A funny thing happened today.
I got a phone call from the girl.
Just that its the first time she’s ever called me. Ever.
She’s had an iPhone for about 3 years now as I use the Find my Friends app to track her (we could have a conversation about the ethics of tracking versus the independence it gives her but that’s for another day) and also to try and get her to text. But she generally doesn’t, and I’ve struggled to find a way to engage her in the concept of keeping in touch to reassure me (the truth being that she might live with the label of autism, but she’s also 17 and that’s more often the presenting factor).
The reality of this has meant that, until the end of the summer term, she didn’t travel on her own. The boy was a different kettle of fish and learned very quickly that if he texted me to let me know that he was on the bus/had arrived at the shops/college/his friends house, then I would be more likely to let him do more things on his own. He’s now able to travel from Reading to Wakefield via London, checking in at every point and even dealing with a train breakdown.
At the girl’s education, health and care plan meeting last June, we made the decision that (if it killed us all in the process) she was GOING TO LEARN TO TEXT! The girl doesn’t use many words – one or two at a time …one if she can get away with it, and she has never been interested in talking on the phone. If I’m away and call home, the PA will always put her on to say hello and without fail I will get, ‘bye-bye Tricia’. If I call her phone she just presses the red reject call button. We figured that, if she would engage in a text conversation, that would be the (positive risk management) deciding factor that would mean she could get the bus home from school on her own, and that because she’s desperate for more independence, she might just comply.
We set to mapping all the things that would need to be in place for us all to feel confident that she would be safe – walking from school to the bus stop, crossing the road using the green man, waiting at the right bus stop, getting the right bus, asking for a ticket….etc etc…..then (critically) when she was on the bus texting me to say, ‘on the bus’. One of the teaching assistants from school agreed to support her after school to help her learn each bit of the jigsaw and then gradually reduce the support until she did the journey on her own. It took 7 days but she’s got it and she was able to travel home from school on the bus on her own for the last 4 days of the summer term. She loves it.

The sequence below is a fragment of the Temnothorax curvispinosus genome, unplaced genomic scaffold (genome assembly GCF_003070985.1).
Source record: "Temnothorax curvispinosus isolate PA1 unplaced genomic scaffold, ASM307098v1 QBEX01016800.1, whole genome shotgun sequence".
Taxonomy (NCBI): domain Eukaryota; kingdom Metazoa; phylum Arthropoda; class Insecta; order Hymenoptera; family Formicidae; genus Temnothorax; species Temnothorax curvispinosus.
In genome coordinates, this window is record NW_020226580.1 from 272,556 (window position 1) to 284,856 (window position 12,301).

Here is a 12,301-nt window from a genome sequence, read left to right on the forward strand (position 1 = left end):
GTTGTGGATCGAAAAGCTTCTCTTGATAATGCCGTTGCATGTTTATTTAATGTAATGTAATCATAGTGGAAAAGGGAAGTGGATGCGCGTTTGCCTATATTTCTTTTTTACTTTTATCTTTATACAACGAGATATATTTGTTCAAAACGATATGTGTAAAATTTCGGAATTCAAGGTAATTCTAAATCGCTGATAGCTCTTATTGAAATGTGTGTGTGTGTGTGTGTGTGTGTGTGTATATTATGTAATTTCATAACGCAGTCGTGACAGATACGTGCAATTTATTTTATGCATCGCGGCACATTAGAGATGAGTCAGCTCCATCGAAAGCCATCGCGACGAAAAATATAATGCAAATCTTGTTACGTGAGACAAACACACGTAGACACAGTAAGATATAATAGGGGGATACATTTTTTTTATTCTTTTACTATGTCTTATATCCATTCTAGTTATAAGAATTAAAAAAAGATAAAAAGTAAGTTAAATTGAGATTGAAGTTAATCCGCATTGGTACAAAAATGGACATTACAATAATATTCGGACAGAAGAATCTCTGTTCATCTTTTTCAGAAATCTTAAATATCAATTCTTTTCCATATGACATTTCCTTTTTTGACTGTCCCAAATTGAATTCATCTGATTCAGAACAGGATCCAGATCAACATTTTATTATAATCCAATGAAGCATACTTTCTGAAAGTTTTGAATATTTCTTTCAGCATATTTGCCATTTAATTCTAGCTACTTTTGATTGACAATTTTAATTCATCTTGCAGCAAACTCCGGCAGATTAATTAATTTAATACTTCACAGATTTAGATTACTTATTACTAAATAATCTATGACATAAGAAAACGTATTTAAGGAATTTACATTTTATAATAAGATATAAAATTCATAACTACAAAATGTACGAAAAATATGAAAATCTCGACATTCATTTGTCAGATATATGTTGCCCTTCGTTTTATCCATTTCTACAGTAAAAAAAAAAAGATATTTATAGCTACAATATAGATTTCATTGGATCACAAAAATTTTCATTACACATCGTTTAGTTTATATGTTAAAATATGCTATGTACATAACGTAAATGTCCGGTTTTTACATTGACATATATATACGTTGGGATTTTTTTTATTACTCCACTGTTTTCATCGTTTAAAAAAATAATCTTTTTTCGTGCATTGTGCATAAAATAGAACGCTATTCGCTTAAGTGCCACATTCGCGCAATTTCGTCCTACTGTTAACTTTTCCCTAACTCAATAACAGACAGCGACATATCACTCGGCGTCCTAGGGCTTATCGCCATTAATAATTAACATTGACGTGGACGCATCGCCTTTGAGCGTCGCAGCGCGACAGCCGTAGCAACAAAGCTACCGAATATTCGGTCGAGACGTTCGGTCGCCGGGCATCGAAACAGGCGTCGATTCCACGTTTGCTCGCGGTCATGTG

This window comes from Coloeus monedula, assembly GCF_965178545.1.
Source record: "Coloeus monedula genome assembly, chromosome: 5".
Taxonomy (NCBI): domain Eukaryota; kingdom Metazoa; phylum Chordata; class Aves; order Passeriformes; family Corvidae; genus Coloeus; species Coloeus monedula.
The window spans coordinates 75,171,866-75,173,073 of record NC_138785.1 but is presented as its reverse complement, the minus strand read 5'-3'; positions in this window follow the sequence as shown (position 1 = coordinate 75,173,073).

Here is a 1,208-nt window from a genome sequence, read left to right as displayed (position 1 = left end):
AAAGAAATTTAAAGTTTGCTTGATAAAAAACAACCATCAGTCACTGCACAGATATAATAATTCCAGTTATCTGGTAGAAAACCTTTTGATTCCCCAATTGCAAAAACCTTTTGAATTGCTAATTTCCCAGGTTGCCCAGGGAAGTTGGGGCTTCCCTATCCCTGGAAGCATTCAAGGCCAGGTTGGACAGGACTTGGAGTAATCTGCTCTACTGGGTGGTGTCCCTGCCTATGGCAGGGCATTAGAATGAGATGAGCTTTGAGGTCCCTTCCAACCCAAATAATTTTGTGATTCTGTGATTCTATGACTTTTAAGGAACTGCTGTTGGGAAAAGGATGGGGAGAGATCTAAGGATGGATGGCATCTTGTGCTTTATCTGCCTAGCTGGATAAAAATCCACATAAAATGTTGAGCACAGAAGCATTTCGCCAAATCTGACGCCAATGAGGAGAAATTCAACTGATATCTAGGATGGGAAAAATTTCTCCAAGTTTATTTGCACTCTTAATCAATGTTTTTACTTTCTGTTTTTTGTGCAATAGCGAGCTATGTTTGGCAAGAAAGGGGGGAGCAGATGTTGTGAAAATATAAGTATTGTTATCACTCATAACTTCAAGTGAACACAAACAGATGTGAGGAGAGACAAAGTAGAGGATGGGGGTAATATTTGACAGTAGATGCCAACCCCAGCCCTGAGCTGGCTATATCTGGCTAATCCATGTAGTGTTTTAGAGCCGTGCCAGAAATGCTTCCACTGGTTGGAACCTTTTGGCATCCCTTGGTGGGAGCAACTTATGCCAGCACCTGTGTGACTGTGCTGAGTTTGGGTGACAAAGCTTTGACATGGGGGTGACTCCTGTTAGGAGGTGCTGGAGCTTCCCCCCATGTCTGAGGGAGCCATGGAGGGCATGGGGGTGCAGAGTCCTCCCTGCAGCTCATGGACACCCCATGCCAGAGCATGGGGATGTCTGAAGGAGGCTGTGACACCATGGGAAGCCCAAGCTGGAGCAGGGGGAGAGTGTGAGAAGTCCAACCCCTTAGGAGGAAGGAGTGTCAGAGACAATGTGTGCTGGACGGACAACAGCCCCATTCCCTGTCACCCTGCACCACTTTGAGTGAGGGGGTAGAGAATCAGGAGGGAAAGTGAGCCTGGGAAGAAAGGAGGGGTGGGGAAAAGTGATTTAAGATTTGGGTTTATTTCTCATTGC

She’s been back at school for a few weeks now, and apart from some hiccoughs in the first week (lost bus ticket, narrow miss with the green man) we’re back in the routine.
She texts me every day to let me know she is, ‘on the bus’. She doesn’t, however deviate from that instruction; she still doesn’t reply to texts or answer her phone if I call, but hey, I can live with that for now.
So, when I was sitting in a cafe after an event today, waiting to meet my nephew and my phone showed an incoming call from the girl, my heart did miss a beat. I answered;
‘Hello sweetheart, how are you?’
‘Shower. Upstairs. Tricia’s bathroom. Later’
‘You want to use Tricia’s bathroom for your shower tonight? Yes of course you can, I’ll tell Tash (her PA)’
‘Bye-bye darling, I’ll see you tomorrow, have a lovely evening and well done for calling ……’ But she’d hung up.
Nothing remarkable then. Except that she had finally figured out that using the phone would get her something she wanted. I can’t wait to see her tomorrow.